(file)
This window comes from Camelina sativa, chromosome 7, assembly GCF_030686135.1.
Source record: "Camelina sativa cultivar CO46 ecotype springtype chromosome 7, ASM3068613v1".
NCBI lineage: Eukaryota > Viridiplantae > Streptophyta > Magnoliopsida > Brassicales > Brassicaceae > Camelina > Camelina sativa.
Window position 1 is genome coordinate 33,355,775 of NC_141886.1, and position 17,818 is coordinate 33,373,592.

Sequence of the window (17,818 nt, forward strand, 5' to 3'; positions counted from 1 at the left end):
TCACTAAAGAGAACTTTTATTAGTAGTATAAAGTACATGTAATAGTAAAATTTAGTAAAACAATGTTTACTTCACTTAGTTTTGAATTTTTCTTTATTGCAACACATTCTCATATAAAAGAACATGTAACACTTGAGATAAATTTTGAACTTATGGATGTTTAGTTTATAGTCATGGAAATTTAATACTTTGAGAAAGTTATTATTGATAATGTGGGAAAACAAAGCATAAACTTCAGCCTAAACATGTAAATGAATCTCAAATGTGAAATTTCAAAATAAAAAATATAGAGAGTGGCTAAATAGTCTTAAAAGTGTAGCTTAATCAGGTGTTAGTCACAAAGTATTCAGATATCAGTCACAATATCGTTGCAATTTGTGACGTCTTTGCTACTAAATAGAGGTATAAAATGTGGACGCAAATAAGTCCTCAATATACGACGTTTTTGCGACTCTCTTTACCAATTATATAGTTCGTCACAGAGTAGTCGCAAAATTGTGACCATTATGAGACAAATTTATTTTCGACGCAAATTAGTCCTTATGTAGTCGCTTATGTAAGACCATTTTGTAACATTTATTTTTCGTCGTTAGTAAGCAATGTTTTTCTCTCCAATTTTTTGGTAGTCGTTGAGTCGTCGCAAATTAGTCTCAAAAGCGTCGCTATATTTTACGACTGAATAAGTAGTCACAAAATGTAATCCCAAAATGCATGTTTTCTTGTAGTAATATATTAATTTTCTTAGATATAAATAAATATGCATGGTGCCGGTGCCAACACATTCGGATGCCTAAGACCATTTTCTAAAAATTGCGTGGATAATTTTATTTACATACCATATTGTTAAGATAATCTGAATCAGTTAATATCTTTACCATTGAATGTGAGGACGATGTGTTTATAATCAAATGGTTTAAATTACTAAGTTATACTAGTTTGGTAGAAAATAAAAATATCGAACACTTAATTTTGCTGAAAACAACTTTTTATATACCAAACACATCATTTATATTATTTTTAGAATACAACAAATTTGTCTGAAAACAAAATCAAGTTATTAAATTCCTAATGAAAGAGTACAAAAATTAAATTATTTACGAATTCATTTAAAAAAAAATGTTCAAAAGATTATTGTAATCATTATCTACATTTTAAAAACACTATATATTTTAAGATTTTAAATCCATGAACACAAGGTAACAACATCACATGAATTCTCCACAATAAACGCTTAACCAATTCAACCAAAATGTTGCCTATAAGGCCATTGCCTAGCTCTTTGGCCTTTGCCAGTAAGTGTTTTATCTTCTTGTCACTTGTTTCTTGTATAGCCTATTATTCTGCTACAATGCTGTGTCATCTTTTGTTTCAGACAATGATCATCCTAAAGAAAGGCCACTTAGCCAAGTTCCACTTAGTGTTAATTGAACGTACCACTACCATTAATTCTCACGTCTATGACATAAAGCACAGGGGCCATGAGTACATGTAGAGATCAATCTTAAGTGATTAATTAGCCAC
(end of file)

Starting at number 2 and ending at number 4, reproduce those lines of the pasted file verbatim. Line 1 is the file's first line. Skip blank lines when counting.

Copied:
Source record: "Camelina sativa cultivar CO46 ecotype springtype chromosome 7, ASM3068613v1".
NCBI lineage: Eukaryota > Viridiplantae > Streptophyta > Magnoliopsida > Brassicales > Brassicaceae > Camelina > Camelina sativa.
Window position 1 is genome coordinate 33,355,775 of NC_141886.1, and position 17,818 is coordinate 33,373,592.